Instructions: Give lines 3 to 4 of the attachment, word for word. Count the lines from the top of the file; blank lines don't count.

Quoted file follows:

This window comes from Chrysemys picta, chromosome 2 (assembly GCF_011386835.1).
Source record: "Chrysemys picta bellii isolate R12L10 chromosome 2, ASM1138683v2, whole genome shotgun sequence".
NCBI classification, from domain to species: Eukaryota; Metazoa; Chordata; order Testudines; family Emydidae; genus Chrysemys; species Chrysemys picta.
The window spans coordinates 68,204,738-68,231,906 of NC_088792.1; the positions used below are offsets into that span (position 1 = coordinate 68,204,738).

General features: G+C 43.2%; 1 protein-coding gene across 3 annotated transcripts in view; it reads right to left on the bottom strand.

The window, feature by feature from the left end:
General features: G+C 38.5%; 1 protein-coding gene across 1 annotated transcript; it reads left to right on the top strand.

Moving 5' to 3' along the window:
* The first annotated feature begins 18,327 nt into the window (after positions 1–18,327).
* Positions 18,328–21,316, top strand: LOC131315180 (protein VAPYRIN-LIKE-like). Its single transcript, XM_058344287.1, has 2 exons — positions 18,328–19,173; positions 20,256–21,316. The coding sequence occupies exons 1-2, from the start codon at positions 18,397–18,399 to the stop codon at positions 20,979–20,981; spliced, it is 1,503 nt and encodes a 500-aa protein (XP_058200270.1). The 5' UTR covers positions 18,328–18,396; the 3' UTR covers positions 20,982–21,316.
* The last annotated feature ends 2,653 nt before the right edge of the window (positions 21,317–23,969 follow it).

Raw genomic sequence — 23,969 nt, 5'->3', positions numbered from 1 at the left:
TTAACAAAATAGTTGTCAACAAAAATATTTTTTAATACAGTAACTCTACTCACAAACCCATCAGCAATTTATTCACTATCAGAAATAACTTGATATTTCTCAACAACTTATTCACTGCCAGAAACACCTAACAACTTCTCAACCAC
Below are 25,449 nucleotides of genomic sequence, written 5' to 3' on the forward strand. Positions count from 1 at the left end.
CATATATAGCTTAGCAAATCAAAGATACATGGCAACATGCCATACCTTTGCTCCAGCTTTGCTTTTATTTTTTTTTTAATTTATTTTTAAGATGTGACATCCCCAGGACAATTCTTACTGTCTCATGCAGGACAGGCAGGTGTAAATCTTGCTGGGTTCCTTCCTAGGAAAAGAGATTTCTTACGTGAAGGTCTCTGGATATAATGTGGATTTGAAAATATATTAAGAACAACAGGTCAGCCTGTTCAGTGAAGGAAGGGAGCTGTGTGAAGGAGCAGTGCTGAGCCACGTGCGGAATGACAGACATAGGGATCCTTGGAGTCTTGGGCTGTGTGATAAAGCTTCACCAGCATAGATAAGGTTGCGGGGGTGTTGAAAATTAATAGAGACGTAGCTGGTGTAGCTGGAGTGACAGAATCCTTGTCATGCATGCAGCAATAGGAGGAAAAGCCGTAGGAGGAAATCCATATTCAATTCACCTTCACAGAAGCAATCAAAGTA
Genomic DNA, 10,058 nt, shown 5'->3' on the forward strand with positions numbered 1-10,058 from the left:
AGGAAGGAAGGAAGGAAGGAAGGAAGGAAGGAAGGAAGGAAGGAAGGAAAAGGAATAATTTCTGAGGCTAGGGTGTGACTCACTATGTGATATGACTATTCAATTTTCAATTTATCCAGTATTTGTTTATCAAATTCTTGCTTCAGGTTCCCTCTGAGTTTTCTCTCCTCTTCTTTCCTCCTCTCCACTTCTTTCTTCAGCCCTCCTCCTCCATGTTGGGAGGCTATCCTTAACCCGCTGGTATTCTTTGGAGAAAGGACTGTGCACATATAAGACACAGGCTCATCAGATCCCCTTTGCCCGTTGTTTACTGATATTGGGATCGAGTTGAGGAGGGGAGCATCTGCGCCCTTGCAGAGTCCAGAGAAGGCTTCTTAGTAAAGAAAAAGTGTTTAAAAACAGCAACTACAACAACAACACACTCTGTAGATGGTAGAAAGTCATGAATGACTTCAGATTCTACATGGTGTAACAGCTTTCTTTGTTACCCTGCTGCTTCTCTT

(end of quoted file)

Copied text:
NCBI classification, from domain to species: Eukaryota; Metazoa; Chordata; order Testudines; family Emydidae; genus Chrysemys; species Chrysemys picta.
The window spans coordinates 68,204,738-68,231,906 of NC_088792.1; the positions used below are offsets into that span (position 1 = coordinate 68,204,738).